Monday, 7 April 2014

Roaring Stag Lodge - 22nd-23rd January

ON Wednesday morning we headed out to the Putara roadend, starting at some time after 11:30. By 11:50 we were at the 1st swing bridge. The first part of the trip follows the same track as when we went to Herepai. It's a fairly pleasant track along the true left of the Mangatainoka river, with a fairly unique densely forested river valley atmosphere.

Although the weather was crap, the misty rain did make for some groovy scenery and gives this track a fascinating atmosphere.












We arrived at the 2nd swing bridge after about 40 minutes, where we had a quick food & filming break.

This time around, the vigorous climb up to the track junction was much easier, and felt like it took way less time than last time we'd done it.
 In fact, we left the junction at about 2:25 pm, which made our time so far about 2hours 45 mins including breaks and photography - much quicker than when we went to Herepai.
Track Junction!

Turning left at the junction, the track follows the ridge and drops down , and emerges behind the hut. The part of the track closest to the Ruamahanga River follows a stream for a while, and also crosses a few unbridged others, but nothing particularly large. The track was often boggy in places, and had one or two random water-filled holes.

We experienced bermuda triangle-like effect for this section of the tramp - with freshly charged GPS batteries giving up the ghost and my camera refusing to function (the latter is probably due to moisture in the camera body). This meant no photo's, and faking some Vaguely Dangerous Wilderness scenes the next day (if you watch closely in the video, Cody's clothes change part way through 'day one').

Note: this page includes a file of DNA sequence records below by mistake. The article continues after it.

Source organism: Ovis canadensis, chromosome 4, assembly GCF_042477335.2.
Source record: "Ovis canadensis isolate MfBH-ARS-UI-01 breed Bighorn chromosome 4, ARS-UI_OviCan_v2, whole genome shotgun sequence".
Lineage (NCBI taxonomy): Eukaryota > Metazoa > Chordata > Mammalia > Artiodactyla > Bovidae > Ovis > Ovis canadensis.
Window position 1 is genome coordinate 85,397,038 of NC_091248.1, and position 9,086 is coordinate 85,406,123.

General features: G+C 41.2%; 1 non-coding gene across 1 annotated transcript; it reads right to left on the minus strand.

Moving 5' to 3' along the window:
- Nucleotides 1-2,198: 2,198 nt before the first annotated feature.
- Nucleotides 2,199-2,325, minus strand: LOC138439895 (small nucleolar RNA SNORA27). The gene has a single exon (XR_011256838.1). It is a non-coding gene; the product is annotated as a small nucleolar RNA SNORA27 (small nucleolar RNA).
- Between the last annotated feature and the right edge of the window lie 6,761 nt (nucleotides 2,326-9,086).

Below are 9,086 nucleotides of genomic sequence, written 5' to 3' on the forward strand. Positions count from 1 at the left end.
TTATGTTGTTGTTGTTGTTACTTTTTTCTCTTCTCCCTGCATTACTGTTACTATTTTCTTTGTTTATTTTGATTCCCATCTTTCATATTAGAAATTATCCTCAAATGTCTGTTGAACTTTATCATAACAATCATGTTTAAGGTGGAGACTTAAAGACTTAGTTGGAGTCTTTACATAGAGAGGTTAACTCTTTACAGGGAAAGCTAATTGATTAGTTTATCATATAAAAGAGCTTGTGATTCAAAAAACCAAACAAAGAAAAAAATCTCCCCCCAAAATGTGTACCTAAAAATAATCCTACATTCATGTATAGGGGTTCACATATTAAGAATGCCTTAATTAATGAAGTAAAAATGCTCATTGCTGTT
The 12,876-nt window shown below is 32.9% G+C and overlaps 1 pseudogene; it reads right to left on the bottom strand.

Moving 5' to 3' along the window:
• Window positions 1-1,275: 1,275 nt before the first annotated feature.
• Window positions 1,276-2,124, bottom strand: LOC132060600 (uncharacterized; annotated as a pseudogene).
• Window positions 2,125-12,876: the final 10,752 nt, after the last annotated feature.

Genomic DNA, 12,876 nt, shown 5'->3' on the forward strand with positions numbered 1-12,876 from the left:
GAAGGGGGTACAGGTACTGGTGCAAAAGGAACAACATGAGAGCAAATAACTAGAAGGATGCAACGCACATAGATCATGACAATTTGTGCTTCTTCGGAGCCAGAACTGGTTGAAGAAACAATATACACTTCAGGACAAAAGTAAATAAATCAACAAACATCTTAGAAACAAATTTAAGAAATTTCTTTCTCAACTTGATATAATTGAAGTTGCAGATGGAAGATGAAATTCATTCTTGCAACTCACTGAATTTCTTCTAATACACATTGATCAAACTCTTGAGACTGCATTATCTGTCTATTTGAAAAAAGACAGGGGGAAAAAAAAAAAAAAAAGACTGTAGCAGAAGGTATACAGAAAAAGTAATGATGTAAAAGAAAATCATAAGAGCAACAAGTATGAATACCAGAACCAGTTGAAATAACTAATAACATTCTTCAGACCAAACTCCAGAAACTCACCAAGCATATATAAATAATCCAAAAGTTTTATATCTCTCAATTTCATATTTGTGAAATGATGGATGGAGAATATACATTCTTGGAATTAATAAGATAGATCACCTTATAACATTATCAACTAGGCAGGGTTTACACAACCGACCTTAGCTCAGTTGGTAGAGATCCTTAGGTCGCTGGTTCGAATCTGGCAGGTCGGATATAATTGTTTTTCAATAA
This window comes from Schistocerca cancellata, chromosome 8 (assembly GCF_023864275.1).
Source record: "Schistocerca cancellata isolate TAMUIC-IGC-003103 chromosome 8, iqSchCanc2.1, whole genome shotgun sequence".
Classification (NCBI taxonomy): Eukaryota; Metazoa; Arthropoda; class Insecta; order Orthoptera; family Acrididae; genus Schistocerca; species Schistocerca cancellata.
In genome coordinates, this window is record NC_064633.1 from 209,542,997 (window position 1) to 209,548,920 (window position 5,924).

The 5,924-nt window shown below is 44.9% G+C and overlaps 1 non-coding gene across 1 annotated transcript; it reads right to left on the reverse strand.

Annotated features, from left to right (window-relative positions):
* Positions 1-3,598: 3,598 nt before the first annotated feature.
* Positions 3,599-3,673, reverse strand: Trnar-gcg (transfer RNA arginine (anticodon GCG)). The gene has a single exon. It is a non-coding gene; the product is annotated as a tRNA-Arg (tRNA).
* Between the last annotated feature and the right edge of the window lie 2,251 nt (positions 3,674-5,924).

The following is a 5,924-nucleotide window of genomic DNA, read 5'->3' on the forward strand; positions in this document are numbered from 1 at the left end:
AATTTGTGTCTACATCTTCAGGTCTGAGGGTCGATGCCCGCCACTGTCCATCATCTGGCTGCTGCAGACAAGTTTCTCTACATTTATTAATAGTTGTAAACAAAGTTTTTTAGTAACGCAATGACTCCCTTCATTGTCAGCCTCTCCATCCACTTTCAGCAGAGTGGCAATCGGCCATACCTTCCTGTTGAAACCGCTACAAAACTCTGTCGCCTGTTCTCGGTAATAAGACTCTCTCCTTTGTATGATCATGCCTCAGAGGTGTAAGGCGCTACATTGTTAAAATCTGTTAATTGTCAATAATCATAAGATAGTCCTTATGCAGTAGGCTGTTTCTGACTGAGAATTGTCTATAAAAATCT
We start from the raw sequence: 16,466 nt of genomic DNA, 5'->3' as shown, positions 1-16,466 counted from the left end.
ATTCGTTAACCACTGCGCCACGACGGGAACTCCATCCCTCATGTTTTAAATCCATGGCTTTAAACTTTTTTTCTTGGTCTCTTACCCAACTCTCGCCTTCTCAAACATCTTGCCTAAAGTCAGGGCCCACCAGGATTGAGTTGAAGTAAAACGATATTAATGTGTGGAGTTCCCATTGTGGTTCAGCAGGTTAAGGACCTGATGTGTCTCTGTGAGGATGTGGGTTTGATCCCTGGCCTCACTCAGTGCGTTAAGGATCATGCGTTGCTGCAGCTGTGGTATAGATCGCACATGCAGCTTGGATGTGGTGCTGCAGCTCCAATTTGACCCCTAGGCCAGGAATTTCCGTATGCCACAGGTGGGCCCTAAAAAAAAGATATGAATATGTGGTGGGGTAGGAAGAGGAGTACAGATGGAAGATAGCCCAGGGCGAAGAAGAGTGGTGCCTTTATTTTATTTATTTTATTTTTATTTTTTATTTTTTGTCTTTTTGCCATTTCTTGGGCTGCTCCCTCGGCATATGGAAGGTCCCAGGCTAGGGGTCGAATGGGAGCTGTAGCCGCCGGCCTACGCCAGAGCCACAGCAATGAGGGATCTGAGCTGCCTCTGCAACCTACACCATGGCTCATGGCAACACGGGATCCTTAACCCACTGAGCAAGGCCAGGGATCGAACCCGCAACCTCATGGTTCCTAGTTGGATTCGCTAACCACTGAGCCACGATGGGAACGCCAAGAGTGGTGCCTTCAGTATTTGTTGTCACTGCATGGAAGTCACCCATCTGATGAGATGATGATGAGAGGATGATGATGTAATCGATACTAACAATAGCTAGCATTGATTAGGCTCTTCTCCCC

We reached the hut roughly 4 hours after we started. We promptly put on dry clothes, hung up the damp ones, and got the fire going.
Roaring Stag Lodge (why is it called a lodge? Seriously, why?), is a tidy and relatively new 10 bunk, standard-class hut. It was built in 2005, and it's design was repeated in the new Atiwhakatu Hut built in 2009 (although Atiwhakatu has now been significantly extended).
The hunters who frequent this hut have a large supply of frying pans and pots stored there.
The hut is situated on a terrace above the Ruamahanga river, and a nearby swingbridge crosses the river, heading towards Cattle Ridge.



The next day, we set after a very cruisey morning just after 11am. The time for the return trip was extended due to all the filming we did.
Also the weather was better. Woo. This made the day much more enjoyable.

Climbing back up the ridge to the track junction wasn't overly taxing, and the fantastic weather had us in high spirits.
Ruamahanga River


A Stream





Swingy


Victory
 We reached the roadend at about 4pm. All in all, a great little overnight tramp.


This trip was the subject of the 2nd episode of Vaguely Dangerous Wilderness. Check it out here:


Map:


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